Short post this week.
I have been thinking more about how one could theoretically automate the process of writing a book.
A Model Based on 3D Exploration
Computer graphics has become an increasingly important field in software engineering. And it occurred to me that one could use a graphical approach to generate prose text.
Imagine you have a three-dimensional environment that exists inside of a computer program.
This environment is full of objects. Presumably, there is also a character object, which may or may not be seen as the camera takes in the scene.
Imagine if every object in this scene had text variables associated with it.
-Every object has a name, such as “bench,” “tree,” “leaf,” or what have you.
-Every object also has a list of adjectives that properly fit and describe it. So, as an example, a discarded plastic cup could have the adjectives “old,” “dirty,” “red,” and “cold” attached to it.
-The software generates metaphors by and comparisons by cross referencing the adjectives describing your selected object with a wiki of known objects that have known adjectives. In the case of the plastic cup, the phrase “cherry red” or “cold as old bones” could be used to describe it.
Now say that each object is described only when the focal character approaches it. If you were to implement this system in a 3D video game, you could, for instance, create an instant text description of all the actions the player takes.
Now suppose you attach this system to a computer-animated movie, such as anything put out by Pixar or Dreamworks. Keep in mind that you could use this same system to describe human characters just as well as inanimate objects. You could also bring lines of dialog into the text by including a text file of the film’s script into the software. In this scenario, all you have to do is click a button, and boom—you have an instant novelization of the movie.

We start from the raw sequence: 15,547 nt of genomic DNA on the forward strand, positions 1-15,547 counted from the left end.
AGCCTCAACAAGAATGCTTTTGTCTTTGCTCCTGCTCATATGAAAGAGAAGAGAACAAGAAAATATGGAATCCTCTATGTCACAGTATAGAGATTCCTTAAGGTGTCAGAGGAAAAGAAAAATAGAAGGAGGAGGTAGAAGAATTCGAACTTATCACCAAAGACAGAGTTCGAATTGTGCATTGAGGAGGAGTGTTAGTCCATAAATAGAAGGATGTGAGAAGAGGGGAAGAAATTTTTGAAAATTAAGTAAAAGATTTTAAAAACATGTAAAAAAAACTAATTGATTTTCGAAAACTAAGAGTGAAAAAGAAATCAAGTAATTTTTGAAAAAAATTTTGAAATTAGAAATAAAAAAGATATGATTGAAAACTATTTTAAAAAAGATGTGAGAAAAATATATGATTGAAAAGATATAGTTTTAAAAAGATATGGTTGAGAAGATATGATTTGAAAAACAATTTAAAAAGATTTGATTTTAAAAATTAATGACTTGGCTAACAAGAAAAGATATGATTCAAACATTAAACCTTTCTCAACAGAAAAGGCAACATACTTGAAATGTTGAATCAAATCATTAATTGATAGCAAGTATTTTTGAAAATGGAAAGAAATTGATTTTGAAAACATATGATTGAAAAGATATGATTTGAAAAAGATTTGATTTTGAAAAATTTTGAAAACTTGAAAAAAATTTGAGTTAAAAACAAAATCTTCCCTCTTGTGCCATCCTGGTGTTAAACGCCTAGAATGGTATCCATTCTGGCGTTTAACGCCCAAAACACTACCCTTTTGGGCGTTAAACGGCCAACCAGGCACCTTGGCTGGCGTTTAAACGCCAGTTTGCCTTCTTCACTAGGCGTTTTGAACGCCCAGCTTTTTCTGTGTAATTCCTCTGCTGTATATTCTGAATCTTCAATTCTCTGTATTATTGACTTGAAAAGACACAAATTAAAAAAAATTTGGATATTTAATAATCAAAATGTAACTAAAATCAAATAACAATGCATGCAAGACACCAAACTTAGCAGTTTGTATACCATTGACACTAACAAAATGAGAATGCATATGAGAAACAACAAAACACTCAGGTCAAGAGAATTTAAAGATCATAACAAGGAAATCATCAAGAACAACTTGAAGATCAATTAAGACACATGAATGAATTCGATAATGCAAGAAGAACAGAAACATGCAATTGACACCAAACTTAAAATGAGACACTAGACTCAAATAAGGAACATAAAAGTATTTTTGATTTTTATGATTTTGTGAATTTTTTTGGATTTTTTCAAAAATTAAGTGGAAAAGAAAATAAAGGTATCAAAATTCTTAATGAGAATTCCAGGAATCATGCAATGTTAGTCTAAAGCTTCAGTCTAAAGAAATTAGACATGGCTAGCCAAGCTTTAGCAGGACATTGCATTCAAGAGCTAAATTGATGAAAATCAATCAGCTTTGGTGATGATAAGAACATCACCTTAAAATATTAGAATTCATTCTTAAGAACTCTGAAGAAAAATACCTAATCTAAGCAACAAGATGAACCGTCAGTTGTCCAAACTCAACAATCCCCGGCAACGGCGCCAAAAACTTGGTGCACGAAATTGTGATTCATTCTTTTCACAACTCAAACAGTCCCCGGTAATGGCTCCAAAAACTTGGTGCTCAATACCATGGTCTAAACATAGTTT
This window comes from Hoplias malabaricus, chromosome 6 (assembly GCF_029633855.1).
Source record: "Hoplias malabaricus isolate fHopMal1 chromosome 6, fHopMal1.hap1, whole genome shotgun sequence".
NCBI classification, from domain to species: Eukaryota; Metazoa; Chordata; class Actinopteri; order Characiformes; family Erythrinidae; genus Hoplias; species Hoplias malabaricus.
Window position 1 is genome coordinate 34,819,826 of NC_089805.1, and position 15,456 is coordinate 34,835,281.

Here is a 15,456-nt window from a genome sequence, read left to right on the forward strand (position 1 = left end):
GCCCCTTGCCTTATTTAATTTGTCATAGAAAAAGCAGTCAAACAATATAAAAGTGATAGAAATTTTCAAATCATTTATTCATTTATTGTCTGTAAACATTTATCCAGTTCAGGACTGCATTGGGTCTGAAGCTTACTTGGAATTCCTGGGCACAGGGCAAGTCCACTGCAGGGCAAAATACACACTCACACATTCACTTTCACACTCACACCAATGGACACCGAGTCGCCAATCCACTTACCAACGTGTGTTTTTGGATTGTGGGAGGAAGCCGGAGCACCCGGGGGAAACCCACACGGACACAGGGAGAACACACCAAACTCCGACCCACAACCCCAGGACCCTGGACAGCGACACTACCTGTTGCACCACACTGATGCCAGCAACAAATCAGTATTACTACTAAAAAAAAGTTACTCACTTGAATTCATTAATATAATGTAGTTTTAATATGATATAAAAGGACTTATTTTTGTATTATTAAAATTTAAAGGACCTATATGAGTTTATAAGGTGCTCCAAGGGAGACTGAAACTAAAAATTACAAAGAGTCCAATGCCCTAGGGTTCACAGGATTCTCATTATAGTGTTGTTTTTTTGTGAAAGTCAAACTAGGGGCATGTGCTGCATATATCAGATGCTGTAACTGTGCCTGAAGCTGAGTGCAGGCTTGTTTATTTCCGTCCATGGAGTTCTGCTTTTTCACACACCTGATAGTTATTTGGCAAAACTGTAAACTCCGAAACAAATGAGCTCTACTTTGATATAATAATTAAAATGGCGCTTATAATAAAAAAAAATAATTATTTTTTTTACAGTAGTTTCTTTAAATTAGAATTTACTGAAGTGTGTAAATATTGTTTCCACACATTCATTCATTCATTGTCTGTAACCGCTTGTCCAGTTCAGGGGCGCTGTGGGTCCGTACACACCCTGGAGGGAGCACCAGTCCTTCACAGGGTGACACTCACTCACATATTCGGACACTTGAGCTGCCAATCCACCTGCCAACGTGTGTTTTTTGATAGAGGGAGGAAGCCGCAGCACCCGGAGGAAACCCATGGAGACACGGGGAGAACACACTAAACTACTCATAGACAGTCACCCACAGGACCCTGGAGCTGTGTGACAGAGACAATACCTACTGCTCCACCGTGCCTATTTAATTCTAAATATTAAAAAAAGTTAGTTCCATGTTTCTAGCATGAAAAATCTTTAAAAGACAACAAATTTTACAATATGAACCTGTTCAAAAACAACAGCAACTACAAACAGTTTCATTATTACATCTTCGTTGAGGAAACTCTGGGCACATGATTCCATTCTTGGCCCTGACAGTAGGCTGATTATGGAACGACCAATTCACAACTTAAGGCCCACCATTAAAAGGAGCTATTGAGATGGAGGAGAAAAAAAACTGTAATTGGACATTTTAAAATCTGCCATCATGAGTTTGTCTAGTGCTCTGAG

Now, the resulting novel might not be a very good read. But then, when has the novelization of a movie ever been worth reading? A lot of film novelizations have been made over the years, and a lot of them could hardly be better than something written by a computer. Film studios often don’t care about the quality of these novelizations. They just want a tie-in book that functions as free advertising for the movie that can be displayed in bookstores. And this proposed software could give them that advertisement instantaneously.
Or, if you attach this system to, say, a standard MMORPG, you could give each player a prose memento of their latest play session once it is over. You could even include their own dialog with other players, which would be easy in MMOs where players communicate through text (it would be a little bit harder in games where players talk to each other through headsets).
This idea, is, of course, entirely hypothetical. I have no plans to create this proposed software, nor am I sure that anyone should do so.
However, if anyone reading this is inspired to create such software, be sure to list my humble self in the Acknowledgements section of your user interface. It would be good to get a little recognition, and I would wish you all the best.
This has been a rather short post. I’ve got things to do and places to be.
Furthermore, I am planning something big for next week’s blog post. I don’t want to get your hopes too high, but I think it may finally be time for me to publish my long-promised article on censorship.
In the meantime, feel free to share your thoughts in the comments section.
[This week’s tagline: “Where people come…to make waves.”]